To help commemorate the occasion, the Center for Economic and Policy Research provided a calculator that shows the last day that certain millionaires paid into Social Security for the year. For example, Abbvie CEO Richard Gonzalez’s $1.7 million salary means that he stopped contributing around February 2nd.

The current ‘cap’ on maximum earnings subject to the Social Security tax stands at $147,000. This means workers pay 6.2% of their salary only until they reach $147,000 in earnings for the year.

Several lawmakers have proposed legislation that would remove the tax cap, allowing more income to be paid into the fund. Rep. John Larson’s (CT) Social Security 2100 Act does that and also expands benefits across the board, with greater increases for the lowest-income and oldest beneficiaries. Rep. Larson’s bill honors President Biden’s pledge not to raise taxes on anyone making less than $400,000 per year.

“With the additional funds that would become available by removing the cap, we can expand Social Security and extend the solvency of the Trust Fund well into the future,” said Richard Fiesta, Executive Director of the Alliance.

Daily Activities Like Gardening Reduced Heart Disease Risk in Older Women

Running and brisk walking are not the only ways to reduce the risk of heart disease. Simply being “up and about” and performing routine activities, referred to as “daily life movement,” including housework, gardening, cooking and self-care activities like showering, can significantly benefit cardiovascular health.

Science Daily reported this week on a study at the Herbert Wertheim School of Public Health and Human Longevity Science at University of California San Diego. Those who moved more had a 43% lower risk of cardiovascular disease, 43% lower risk of coronary heart disease, 30% lower risk of stroke, and a 62% lower risk of cardiovascular disease death.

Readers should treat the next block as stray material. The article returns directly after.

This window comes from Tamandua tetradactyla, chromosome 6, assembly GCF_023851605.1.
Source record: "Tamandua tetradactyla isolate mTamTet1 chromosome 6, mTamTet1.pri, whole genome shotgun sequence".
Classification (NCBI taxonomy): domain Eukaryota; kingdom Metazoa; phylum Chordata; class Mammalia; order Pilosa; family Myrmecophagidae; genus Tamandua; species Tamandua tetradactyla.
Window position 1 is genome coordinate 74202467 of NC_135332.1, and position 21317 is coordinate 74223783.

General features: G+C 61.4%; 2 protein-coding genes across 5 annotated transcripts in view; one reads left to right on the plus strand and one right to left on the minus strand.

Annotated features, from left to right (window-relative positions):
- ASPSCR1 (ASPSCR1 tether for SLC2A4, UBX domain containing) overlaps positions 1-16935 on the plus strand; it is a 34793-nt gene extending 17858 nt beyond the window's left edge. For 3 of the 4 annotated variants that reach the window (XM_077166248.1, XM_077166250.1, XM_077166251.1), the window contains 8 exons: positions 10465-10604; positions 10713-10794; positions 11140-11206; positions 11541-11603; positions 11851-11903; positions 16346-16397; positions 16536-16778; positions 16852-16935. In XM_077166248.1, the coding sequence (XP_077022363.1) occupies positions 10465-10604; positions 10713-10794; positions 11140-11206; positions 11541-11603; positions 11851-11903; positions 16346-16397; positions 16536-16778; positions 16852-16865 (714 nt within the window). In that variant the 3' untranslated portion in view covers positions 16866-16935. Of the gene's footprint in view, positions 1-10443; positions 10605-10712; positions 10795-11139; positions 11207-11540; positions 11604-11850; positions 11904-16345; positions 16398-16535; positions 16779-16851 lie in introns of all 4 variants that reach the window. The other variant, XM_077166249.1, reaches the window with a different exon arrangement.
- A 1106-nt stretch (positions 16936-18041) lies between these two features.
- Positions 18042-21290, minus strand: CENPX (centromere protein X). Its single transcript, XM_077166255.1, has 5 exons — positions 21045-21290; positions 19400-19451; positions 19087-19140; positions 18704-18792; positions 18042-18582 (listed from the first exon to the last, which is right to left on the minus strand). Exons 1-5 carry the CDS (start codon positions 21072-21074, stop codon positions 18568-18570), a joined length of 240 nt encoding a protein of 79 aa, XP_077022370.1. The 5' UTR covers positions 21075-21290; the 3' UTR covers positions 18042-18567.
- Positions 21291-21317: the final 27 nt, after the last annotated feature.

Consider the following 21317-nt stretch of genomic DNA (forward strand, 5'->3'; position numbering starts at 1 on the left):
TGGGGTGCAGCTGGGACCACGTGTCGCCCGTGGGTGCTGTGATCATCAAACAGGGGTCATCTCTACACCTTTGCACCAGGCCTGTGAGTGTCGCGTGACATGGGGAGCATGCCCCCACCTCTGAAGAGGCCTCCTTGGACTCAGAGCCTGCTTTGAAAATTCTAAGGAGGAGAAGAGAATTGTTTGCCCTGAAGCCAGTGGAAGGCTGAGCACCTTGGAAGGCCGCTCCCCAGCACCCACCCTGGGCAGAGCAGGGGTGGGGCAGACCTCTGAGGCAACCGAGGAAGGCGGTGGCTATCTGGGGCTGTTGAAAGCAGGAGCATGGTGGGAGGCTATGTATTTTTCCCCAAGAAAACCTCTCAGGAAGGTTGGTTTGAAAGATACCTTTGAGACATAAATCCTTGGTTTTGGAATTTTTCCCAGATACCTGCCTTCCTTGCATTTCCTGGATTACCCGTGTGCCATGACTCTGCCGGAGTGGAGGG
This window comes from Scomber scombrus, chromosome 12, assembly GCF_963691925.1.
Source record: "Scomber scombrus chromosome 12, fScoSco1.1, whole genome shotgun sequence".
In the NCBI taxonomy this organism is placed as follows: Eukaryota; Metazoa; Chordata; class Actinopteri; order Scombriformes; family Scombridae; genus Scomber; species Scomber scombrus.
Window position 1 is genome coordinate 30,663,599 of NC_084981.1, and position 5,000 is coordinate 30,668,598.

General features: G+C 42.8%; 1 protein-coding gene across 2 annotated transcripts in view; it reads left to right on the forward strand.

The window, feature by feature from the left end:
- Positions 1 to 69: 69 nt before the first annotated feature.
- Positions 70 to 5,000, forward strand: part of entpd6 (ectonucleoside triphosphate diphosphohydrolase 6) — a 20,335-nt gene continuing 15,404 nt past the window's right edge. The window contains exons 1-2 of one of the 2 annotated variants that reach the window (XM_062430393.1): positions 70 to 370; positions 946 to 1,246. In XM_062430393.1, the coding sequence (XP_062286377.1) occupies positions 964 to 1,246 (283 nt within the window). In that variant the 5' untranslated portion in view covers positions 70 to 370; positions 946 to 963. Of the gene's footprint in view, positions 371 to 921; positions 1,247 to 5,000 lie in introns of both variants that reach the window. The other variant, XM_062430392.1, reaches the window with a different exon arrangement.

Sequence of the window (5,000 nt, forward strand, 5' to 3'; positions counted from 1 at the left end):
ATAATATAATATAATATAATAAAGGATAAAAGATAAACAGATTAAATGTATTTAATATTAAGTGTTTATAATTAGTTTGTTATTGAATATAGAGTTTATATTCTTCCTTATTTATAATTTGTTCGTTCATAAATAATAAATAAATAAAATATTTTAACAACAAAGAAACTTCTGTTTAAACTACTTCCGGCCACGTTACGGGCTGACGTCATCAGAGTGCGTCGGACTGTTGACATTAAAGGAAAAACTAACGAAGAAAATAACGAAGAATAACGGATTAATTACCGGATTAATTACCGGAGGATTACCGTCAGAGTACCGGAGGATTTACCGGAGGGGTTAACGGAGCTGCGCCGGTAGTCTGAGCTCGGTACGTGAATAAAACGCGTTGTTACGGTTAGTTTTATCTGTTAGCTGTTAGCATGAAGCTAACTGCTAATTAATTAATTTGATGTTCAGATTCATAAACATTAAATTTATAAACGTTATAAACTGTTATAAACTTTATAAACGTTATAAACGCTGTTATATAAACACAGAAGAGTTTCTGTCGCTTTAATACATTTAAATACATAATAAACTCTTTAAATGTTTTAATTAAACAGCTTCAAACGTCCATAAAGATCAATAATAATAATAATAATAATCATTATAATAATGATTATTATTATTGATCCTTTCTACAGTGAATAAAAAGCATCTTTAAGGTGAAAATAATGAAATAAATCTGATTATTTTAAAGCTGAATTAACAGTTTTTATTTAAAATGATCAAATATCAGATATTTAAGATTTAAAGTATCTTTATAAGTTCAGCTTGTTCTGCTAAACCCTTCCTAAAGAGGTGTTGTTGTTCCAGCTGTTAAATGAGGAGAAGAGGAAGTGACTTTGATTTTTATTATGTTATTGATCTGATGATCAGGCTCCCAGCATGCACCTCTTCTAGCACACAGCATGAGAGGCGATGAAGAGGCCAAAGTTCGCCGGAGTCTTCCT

“Even simple household chores like doing the dishes led to much better health,” said Joseph Peters, Jr., Secretary-Treasurer of the Alliance. “The women studied did not need to perform strenuous exercise to show significant results.”

Kaiser Health News: As Covid Slogs On, Seniors Find Fortitude Waning and Malaise Growing

By Judith Graham

Late one night in January, Jonathan Coffino, 78, turned to his wife as they sat in bed. “I don’t know how much longer I can do this,” he said, glumly.

Coffino was referring to the caution that’s come to define his life during the covid-19 pandemic. After two years of mostly staying at home and avoiding people, his patience is frayed and his distress is growing.

“There’s a terrible fear that I’ll never get back my normal life,” Coffino told me, describing feelings he tries to keep at bay. “And there’s an awful sense of purposelessness.”

Despite recent signals that covid’s grip on the country may be easing, many older adults are struggling with persistent malaise, heightened by the spread of the highly contagious omicron variant. Even those who adapted well initially are saying their fortitude is waning or wearing thin.

Read more here.